Where is there any irony or descriptive language in Great Expectations by Charles Dickens?
Dickens is notably one of the best writers of description, so I would encourage you to open to most any page of the book to find some, besides you are asking two questions in one and that is not allowed. Thus, I will address this issue of irony.
Irony is a surprising twist of events. This occurs regularly throughout the story.
- It is ironic that the man Pip meets on the marshes has a great iron on his leg as Pip is a child living in a blacksmith's forge. (Chapters 1-3)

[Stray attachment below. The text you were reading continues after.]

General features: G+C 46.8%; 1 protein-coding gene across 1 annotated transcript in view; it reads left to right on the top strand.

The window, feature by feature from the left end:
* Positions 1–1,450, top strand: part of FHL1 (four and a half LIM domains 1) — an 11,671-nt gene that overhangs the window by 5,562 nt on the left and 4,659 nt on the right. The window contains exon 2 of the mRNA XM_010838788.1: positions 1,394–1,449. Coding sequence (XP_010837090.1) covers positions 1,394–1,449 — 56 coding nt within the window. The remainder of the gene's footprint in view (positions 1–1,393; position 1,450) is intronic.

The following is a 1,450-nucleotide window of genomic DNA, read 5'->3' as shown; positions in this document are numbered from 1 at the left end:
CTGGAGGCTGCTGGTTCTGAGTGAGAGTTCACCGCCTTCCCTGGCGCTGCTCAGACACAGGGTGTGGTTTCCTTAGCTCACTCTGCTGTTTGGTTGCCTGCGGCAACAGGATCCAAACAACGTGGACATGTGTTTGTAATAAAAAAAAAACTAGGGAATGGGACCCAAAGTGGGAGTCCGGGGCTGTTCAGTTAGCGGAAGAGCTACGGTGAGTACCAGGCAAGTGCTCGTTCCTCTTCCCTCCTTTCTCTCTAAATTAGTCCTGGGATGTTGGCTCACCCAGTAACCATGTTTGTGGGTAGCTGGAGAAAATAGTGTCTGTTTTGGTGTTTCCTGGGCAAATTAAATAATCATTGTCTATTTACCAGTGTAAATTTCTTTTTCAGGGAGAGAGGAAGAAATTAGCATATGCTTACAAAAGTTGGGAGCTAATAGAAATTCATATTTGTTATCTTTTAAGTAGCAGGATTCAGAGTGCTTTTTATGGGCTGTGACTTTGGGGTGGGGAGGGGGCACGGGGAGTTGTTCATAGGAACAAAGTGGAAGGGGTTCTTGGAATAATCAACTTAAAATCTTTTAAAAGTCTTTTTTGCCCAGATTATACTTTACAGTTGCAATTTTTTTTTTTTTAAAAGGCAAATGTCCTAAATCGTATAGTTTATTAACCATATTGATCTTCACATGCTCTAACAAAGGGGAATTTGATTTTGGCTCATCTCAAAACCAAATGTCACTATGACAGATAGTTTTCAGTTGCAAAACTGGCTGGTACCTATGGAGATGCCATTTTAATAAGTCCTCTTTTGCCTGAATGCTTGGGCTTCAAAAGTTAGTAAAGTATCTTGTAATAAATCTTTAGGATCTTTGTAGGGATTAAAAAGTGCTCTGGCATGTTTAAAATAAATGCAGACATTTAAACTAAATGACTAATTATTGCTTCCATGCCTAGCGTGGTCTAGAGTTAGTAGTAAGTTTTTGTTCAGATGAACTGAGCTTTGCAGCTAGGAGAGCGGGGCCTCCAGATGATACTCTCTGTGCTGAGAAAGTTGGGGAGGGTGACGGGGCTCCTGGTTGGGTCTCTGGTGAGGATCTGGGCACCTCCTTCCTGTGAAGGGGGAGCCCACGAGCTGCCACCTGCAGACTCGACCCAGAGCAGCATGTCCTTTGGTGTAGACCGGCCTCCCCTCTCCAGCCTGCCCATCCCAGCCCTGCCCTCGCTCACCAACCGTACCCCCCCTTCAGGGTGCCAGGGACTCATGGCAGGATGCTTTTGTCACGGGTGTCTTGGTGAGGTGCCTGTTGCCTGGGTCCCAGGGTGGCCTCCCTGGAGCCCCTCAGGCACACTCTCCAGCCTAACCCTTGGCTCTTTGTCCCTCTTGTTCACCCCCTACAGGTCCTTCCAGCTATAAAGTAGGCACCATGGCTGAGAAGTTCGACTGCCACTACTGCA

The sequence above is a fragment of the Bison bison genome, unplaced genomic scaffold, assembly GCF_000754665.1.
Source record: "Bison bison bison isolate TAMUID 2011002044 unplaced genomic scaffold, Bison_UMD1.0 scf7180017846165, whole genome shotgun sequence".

- Irony is a convict that is so rich that he may anonymously fund Pip's attempt to become a gentleman. (Chapter 40)
- Irony is high society Estella having parents of much less than noble social class in Magwitch and Molly. (Chapter 56)
- It is ironic that Pip's challenger in the pale young gentleman becomes his best friend Herbert Pocket later in the story. (Chapter 22)